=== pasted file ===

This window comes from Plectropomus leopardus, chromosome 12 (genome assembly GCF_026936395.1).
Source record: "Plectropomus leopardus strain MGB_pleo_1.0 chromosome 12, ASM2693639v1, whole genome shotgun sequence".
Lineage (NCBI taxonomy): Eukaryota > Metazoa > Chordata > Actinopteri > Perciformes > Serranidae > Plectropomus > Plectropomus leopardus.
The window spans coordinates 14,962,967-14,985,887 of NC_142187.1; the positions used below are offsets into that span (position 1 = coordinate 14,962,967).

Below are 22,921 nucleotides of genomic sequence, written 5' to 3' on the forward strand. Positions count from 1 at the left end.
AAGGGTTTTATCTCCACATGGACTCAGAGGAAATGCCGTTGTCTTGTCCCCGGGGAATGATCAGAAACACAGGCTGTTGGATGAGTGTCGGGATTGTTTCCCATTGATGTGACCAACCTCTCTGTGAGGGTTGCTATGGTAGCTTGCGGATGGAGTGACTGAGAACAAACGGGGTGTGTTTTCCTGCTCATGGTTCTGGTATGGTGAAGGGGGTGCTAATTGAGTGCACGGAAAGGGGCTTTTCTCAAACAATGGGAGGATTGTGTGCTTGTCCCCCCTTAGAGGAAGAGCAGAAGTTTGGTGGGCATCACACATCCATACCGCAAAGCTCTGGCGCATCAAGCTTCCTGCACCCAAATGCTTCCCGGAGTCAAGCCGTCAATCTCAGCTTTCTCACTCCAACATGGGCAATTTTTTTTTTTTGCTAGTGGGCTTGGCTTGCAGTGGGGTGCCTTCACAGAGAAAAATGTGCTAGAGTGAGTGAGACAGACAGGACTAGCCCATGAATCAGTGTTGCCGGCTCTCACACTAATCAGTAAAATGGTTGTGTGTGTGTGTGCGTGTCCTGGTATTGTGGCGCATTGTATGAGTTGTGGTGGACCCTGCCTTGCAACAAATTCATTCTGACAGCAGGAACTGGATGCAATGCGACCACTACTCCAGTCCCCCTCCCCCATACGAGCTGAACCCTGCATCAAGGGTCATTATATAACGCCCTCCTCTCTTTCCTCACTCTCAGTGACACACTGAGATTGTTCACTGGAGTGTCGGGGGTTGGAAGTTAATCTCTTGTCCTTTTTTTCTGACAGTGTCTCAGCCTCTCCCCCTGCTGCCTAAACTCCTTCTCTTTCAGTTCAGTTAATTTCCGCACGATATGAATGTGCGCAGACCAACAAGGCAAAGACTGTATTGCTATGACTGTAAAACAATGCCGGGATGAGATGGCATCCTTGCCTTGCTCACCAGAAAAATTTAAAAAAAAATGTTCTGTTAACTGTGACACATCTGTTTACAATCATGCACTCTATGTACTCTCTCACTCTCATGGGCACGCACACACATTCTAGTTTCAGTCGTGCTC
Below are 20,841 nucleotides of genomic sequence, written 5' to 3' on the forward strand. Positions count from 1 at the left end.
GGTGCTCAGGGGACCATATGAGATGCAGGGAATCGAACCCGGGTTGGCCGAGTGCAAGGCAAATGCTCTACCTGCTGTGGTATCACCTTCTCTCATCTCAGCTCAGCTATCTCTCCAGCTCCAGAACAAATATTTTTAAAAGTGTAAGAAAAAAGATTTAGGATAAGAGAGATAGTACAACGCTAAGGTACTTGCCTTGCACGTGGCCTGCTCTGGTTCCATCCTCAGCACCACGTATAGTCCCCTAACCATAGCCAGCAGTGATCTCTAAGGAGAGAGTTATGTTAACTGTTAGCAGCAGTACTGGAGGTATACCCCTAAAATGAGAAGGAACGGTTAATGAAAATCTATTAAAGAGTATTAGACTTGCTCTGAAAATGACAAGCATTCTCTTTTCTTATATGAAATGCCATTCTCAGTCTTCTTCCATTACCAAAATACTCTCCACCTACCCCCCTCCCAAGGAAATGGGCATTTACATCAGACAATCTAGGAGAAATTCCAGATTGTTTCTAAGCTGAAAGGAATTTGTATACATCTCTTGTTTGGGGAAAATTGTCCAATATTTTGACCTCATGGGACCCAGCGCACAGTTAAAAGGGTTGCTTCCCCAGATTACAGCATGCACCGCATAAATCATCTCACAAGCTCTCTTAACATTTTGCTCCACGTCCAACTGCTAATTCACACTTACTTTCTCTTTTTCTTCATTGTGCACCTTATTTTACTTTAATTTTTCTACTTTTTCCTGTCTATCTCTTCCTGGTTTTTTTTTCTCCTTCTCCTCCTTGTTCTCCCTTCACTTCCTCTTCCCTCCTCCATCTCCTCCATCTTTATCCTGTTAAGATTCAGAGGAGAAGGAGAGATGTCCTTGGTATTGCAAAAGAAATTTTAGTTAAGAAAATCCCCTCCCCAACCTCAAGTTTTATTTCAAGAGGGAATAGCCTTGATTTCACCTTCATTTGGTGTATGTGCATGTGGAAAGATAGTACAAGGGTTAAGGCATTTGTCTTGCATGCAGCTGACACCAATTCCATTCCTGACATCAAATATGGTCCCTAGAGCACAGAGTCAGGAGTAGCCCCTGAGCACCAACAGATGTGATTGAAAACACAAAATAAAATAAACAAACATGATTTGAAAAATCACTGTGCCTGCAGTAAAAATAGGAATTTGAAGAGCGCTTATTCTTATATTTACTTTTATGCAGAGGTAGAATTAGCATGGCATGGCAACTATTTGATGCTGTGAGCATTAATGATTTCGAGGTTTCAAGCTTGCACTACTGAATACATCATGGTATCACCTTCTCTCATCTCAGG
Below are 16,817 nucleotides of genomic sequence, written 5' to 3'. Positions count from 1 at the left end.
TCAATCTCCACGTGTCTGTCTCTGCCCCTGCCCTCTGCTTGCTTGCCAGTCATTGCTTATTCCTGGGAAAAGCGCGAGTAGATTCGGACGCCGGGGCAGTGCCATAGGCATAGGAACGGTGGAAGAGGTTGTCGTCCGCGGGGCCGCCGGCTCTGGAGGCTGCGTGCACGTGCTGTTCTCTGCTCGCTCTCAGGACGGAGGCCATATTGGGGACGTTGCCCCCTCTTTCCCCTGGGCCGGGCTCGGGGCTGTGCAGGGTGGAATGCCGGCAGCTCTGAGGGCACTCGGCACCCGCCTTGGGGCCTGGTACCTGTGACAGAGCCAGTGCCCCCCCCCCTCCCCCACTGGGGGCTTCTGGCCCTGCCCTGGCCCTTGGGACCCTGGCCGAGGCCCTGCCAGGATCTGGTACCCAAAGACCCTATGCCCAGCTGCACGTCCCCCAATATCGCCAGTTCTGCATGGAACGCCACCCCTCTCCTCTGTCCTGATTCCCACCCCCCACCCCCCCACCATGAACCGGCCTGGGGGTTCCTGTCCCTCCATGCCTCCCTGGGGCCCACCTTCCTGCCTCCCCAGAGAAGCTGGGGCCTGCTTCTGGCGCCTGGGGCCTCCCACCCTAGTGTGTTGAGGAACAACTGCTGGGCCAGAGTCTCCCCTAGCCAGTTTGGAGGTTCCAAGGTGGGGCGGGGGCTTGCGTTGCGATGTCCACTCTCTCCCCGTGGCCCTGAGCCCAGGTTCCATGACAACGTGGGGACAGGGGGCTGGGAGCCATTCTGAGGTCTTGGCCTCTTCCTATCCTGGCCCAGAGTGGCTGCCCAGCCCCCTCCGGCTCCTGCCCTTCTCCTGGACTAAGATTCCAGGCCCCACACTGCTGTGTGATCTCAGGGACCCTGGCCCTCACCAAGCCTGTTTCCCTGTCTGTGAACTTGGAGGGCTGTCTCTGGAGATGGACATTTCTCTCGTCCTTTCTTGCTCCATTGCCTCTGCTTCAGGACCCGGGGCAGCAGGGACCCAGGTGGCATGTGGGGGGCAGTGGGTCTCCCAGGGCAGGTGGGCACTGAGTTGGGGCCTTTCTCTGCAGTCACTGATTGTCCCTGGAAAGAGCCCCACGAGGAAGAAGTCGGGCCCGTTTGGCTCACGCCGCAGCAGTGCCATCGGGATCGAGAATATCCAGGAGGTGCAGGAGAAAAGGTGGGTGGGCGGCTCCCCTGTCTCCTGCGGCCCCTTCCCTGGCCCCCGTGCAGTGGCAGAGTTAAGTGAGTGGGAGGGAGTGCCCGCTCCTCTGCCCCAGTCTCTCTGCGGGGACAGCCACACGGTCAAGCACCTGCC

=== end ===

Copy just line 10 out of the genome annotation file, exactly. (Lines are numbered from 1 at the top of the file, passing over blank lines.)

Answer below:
TCAATCTCCACGTGTCTGTCTCTGCCCCTGCCCTCTGCTTGCTTGCCAGTCATTGCTTATTCCTGGGAAAAGCGCGAGTAGATTCGGACGCCGGGGCAGTGCCATAGGCATAGGAACGGTGGAAGAGGTTGTCGTCCGCGGGGCCGCCGGCTCTGGAGGCTGCGTGCACGTGCTGTTCTCTGCTCGCTCTCAGGACGGAGGCCATATTGGGGACGTTGCCCCCTCTTTCCCCTGGGCCGGGCTCGGGGCTGTGCAGGGTGGAATGCCGGCAGCTCTGAGGGCACTCGGCACCCGCCTTGGGGCCTGGTACCTGTGACAGAGCCAGTGCCCCCCCCCCTCCCCCACTGGGGGCTTCTGGCCCTGCCCTGGCCCTTGGGACCCTGGCCGAGGCCCTGCCAGGATCTGGTACCCAAAGACCCTATGCCCAGCTGCACGTCCCCCAATATCGCCAGTTCTGCATGGAACGCCACCCCTCTCCTCTGTCCTGATTCCCACCCCCCACCCCCCCACCATGAACCGGCCTGGGGGTTCCTGTCCCTCCATGCCTCCCTGGGGCCCACCTTCCTGCCTCCCCAGAGAAGCTGGGGCCTGCTTCTGGCGCCTGGGGCCTCCCACCCTAGTGTGTTGAGGAACAACTGCTGGGCCAGAGTCTCCCCTAGCCAGTTTGGAGGTTCCAAGGTGGGGCGGGGGCTTGCGTTGCGATGTCCACTCTCTCCCCGTGGCCCTGAGCCCAGGTTCCATGACAACGTGGGGACAGGGGGCTGGGAGCCATTCTGAGGTCTTGGCCTCTTCCTATCCTGGCCCAGAGTGGCTGCCCAGCCCCCTCCGGCTCCTGCCCTTCTCCTGGACTAAGATTCCAGGCCCCACACTGCTGTGTGATCTCAGGGACCCTGGCCCTCACCAAGCCTGTTTCCCTGTCTGTGAACTTGGAGGGCTGTCTCTGGAGATGGACATTTCTCTCGTCCTTTCTTGCTCCATTGCCTCTGCTTCAGGACCCGGGGCAGCAGGGACCCAGGTGGCATGTGGGGGGCAGTGGGTCTCCCAGGGCAGGTGGGCACTGAGTTGGGGCCTTTCTCTGCAGTCACTGATTGTCCCTGGAAAGAGCCCCACGAGGAAGAAGTCGGGCCCGTTTGGCTCACGCCGCAGCAGTGCCATCGGGATCGAGAATATCCAGGAGGTGCAGGAGAAAAGGTGGGTGGGCGGCTCCCCTGTCTCCTGCGGCCCCTTCCCTGGCCCCCGTGCAGTGGCAGAGTTAAGTGAGTGGGAGGGAGTGCCCGCTCCTCTGCCCCAGTCTCTCTGCGGGGACAGCCACACGGTCAAGCACCTGCC